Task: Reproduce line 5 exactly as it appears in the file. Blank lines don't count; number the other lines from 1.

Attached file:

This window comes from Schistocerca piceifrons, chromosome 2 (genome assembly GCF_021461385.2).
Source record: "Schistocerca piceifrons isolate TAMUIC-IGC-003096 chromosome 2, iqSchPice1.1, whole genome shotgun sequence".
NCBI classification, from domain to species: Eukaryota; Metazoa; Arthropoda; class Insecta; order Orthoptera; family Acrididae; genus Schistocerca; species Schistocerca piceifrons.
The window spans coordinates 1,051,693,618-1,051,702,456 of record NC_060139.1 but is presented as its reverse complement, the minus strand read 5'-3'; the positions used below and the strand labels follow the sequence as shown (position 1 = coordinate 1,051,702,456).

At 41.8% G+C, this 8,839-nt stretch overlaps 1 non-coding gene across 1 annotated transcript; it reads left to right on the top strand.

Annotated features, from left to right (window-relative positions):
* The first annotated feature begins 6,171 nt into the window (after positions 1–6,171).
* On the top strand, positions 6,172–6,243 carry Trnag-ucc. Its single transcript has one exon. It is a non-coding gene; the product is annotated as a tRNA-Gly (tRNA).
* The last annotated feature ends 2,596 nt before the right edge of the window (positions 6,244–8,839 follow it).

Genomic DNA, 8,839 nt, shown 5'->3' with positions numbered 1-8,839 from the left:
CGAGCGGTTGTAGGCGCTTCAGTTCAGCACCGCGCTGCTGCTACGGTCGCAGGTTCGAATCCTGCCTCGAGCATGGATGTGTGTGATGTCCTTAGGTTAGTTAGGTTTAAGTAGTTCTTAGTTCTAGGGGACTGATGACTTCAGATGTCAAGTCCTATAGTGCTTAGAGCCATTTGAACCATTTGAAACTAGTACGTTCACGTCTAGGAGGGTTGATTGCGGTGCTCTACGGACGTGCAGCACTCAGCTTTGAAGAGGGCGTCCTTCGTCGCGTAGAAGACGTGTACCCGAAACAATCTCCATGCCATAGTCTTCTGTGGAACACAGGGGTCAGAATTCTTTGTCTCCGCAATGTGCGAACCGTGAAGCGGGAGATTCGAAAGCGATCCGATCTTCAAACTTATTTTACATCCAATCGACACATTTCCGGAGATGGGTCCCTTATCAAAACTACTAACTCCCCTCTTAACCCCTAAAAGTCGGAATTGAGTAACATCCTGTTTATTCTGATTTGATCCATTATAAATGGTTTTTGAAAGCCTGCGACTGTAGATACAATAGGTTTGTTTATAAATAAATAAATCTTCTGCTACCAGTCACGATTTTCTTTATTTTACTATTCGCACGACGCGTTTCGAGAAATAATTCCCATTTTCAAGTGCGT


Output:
At 41.8% G+C, this 8,839-nt stretch overlaps 1 non-coding gene across 1 annotated transcript; it reads left to right on the top strand.